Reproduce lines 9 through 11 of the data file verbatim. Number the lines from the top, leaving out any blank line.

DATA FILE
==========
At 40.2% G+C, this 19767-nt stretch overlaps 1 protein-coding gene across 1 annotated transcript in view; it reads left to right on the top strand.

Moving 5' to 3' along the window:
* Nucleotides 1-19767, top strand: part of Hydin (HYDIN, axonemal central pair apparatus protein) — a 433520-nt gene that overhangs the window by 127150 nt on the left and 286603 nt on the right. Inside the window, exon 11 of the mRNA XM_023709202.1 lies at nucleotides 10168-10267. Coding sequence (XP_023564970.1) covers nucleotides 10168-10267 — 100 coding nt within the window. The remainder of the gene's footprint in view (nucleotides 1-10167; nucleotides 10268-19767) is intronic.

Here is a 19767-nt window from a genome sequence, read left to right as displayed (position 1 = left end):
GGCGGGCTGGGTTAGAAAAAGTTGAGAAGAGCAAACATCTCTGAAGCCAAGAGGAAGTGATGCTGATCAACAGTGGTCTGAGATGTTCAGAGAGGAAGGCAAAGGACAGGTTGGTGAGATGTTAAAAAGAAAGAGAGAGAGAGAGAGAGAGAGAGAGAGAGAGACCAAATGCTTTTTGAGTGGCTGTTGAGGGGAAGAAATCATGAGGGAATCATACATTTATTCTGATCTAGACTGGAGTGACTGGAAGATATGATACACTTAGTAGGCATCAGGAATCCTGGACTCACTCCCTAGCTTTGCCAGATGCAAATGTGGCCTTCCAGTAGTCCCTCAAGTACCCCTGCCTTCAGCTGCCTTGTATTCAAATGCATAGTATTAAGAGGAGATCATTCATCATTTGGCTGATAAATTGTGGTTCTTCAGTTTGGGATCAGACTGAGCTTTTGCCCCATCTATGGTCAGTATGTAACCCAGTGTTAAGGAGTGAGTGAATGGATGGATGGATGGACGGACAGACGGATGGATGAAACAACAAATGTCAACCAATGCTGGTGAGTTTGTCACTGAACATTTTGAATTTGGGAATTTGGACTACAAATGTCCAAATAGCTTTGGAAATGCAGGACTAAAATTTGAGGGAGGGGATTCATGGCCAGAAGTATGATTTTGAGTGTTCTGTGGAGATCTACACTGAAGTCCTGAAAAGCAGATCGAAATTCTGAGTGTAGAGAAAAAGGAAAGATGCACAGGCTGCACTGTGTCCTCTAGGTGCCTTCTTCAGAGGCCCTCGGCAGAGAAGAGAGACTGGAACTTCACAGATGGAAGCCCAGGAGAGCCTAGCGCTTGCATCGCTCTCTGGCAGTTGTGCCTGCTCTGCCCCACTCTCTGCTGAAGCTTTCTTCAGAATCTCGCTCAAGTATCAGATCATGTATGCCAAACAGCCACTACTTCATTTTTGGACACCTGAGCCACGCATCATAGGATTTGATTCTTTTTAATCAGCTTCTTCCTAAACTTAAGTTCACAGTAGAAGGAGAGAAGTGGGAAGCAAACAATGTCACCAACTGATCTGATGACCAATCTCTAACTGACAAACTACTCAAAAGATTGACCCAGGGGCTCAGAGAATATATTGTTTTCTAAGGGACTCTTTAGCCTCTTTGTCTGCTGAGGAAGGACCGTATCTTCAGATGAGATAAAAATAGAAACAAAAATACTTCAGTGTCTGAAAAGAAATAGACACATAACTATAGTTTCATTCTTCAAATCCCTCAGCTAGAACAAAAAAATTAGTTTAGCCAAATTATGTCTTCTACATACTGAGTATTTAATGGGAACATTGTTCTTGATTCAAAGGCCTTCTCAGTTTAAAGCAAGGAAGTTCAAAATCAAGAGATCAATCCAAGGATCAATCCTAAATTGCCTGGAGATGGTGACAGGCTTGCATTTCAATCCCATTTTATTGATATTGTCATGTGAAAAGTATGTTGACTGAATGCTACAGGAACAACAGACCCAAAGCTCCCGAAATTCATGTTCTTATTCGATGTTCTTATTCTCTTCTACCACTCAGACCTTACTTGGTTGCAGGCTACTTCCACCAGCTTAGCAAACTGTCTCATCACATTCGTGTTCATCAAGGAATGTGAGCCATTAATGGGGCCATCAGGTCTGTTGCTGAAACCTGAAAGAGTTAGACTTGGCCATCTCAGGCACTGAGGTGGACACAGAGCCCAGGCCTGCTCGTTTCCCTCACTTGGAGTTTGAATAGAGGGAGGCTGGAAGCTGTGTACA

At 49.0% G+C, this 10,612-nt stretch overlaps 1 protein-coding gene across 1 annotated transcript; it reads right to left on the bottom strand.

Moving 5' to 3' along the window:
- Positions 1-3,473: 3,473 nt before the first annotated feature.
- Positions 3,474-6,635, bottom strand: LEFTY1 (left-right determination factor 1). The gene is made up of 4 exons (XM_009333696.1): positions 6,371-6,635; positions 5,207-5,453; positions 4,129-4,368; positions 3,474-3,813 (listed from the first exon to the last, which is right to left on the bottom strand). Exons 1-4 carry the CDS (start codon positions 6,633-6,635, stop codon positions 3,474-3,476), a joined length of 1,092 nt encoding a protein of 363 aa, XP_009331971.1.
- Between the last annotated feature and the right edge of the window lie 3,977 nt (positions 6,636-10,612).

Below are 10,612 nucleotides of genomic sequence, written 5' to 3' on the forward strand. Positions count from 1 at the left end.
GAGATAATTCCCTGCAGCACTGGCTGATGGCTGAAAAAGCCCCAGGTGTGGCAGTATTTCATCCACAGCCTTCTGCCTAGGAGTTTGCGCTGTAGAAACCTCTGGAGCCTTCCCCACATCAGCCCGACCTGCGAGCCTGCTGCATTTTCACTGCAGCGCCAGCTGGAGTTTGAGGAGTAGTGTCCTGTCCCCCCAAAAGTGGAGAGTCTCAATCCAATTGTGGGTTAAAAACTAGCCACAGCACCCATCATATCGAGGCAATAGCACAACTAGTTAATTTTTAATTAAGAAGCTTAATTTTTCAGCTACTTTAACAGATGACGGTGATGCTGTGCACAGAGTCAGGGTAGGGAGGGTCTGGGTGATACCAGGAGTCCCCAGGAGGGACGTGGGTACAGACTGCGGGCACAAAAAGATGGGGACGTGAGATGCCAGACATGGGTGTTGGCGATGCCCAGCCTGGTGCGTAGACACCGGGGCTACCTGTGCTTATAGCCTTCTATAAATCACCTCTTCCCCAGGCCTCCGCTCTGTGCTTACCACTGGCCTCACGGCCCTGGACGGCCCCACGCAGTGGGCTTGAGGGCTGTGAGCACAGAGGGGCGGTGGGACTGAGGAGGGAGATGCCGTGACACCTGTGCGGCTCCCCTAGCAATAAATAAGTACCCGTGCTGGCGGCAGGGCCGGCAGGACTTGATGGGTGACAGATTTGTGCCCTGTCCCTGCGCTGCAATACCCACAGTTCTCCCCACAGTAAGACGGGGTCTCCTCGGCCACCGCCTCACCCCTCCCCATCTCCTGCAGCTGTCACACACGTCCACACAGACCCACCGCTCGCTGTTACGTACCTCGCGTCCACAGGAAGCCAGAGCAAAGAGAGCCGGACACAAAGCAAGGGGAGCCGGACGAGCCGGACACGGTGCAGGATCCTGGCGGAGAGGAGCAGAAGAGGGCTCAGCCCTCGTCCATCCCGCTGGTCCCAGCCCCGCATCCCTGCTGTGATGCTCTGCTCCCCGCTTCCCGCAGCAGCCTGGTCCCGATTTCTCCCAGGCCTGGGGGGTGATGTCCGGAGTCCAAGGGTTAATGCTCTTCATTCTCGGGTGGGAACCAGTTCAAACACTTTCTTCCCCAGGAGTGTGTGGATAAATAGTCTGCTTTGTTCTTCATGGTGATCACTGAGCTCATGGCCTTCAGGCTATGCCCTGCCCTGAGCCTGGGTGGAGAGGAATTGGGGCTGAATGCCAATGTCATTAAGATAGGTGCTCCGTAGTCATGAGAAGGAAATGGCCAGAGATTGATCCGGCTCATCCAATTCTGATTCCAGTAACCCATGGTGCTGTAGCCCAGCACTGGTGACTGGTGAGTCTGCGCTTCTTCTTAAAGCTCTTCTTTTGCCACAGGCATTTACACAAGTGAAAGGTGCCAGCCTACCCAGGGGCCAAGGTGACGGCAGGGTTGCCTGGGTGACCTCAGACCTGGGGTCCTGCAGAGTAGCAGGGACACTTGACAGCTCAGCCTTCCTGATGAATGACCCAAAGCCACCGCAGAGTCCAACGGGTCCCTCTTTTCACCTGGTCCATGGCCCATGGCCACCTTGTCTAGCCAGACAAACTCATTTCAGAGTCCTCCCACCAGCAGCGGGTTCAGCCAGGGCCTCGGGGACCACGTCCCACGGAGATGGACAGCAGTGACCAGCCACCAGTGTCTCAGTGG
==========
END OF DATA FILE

- Positions 3,474-6,635, bottom strand: LEFTY1 (left-right determination factor 1). The gene is made up of 4 exons (XM_009333696.1): positions 6,371-6,635; positions 5,207-5,453; positions 4,129-4,368; positions 3,474-3,813 (listed from the first exon to the last, which is right to left on the bottom strand). Exons 1-4 carry the CDS (start codon positions 6,633-6,635, stop codon positions 3,474-3,476), a joined length of 1,092 nt encoding a protein of 363 aa, XP_009331971.1.
- Between the last annotated feature and the right edge of the window lie 3,977 nt (positions 6,636-10,612).

Below are 10,612 nucleotides of genomic sequence, written 5' to 3' on the forward strand. Positions count from 1 at the left end.